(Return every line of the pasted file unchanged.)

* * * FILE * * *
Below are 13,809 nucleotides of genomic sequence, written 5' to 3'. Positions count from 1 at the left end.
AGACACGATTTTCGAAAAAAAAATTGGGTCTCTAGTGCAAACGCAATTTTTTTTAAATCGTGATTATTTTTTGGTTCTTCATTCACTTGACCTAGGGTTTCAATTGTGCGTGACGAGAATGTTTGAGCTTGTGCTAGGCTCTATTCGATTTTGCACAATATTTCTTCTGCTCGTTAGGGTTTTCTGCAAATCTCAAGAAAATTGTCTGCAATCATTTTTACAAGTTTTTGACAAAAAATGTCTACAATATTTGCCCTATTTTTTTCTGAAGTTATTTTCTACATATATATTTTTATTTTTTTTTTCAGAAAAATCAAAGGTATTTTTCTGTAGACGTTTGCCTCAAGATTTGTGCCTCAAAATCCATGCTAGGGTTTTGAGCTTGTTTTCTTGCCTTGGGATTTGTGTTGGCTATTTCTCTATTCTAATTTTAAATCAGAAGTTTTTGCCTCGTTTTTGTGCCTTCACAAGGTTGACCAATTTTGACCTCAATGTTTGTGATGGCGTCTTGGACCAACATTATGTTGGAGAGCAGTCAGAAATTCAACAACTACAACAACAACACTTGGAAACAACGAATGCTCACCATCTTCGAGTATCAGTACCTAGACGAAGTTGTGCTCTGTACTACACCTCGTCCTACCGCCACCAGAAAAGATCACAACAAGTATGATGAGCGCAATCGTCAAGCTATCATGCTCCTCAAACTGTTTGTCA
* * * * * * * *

Below are 13,809 nucleotides of genomic sequence, written 5' to 3'. Positions count from 1 at the left end.
AGACACGATTTTCGAAAAAAAAATTGGGTCTCTAGTGCAAACGCAATTTTTTTTAAATCGTGATTATTTTTTGGTTCTTCATTCACTTGACCTAGGGTTTCAATTGTGCGTGACGAGAATGTTTGAGCTTGTGCTAGGCTCTATTCGATTTTGCACAATATTTCTTCTGCTCGTTAGGGTTTTCTGCAAATCTCAAGAAAATTGTCTGCAATCATTTTTACAAGTTTTTGACAAAAAATGTCTACAATATTTGCCCTATTTTTTTCTGAAGTTATTTTCTACATATATATTTTTATTTTTTTTTTCAGAAAAATCAAAGGTATTTTTCTGTAGACGTTTGCCTCAAGATTTGTGCCTCAAAATCCATGCTAGGGTTTTGAGCTTGTTTTCTTGCCTTGGGATTTGTGTTGGCTATTTCTCTATTCTAATTTTAAATCAGAAGTTTTTGCCTCGTTTTTGTGCCTTCACAAGGTTGACCAATTTTGACCTCAATGTTTGTGATGGCGTCTTGGACCAACATTATGTTGGAGAGCAGTCAGAAATTCAACAACTACAACAACAACACTTGGAAACAACGAATGCTCACCATCTTCGAGTATCAGTACCTAGACGAAGTTGTGCTCTGTACTACACCTCGTCCTACCGCCACCAGAAAAGATCACAACAAGTATGATGAGCGCAATCGTCAAGCTATCATGCTCCTCAAACTGTTTGTCA